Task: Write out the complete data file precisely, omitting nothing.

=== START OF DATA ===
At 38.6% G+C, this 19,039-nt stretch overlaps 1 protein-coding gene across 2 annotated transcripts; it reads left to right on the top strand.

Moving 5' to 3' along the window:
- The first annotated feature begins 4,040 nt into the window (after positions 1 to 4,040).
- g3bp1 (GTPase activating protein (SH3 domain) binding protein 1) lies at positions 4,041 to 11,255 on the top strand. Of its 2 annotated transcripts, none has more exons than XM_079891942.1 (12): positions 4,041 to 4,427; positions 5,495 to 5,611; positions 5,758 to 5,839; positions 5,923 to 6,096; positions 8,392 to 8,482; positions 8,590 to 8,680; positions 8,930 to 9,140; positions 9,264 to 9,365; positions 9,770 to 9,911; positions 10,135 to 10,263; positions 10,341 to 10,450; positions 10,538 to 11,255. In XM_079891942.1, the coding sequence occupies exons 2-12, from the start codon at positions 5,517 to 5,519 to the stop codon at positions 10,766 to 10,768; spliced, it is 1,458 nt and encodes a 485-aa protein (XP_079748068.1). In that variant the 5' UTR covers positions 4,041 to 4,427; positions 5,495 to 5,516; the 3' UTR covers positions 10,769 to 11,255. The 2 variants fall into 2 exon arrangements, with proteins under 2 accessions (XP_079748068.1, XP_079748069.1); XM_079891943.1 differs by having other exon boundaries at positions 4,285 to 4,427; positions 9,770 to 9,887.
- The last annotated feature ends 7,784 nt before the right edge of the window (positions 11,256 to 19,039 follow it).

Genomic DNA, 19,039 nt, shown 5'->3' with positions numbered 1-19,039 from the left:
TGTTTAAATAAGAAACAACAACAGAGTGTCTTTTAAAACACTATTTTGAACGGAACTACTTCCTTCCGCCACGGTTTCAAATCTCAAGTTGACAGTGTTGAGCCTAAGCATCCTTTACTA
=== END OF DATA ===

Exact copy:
At 38.6% G+C, this 19,039-nt stretch overlaps 1 protein-coding gene across 2 annotated transcripts; it reads left to right on the top strand.

Moving 5' to 3' along the window:
- The first annotated feature begins 4,040 nt into the window (after positions 1 to 4,040).
- g3bp1 (GTPase activating protein (SH3 domain) binding protein 1) lies at positions 4,041 to 11,255 on the top strand. Of its 2 annotated transcripts, none has more exons than XM_079891942.1 (12): positions 4,041 to 4,427; positions 5,495 to 5,611; positions 5,758 to 5,839; positions 5,923 to 6,096; positions 8,392 to 8,482; positions 8,590 to 8,680; positions 8,930 to 9,140; positions 9,264 to 9,365; positions 9,770 to 9,911; positions 10,135 to 10,263; positions 10,341 to 10,450; positions 10,538 to 11,255. In XM_079891942.1, the coding sequence occupies exons 2-12, from the start codon at positions 5,517 to 5,519 to the stop codon at positions 10,766 to 10,768; spliced, it is 1,458 nt and encodes a 485-aa protein (XP_079748068.1). In that variant the 5' UTR covers positions 4,041 to 4,427; positions 5,495 to 5,516; the 3' UTR covers positions 10,769 to 11,255. The 2 variants fall into 2 exon arrangements, with proteins under 2 accessions (XP_079748068.1, XP_079748069.1); XM_079891943.1 differs by having other exon boundaries at positions 4,285 to 4,427; positions 9,770 to 9,887.
- The last annotated feature ends 7,784 nt before the right edge of the window (positions 11,256 to 19,039 follow it).

Genomic DNA, 19,039 nt, shown 5'->3' with positions numbered 1-19,039 from the left:
TGTTTAAATAAGAAACAACAACAGAGTGTCTTTTAAAACACTATTTTGAACGGAACTACTTCCTTCCGCCACGGTTTCAAATCTCAAGTTGACAGTGTTGAGCCTAAGCATCCTTTACTA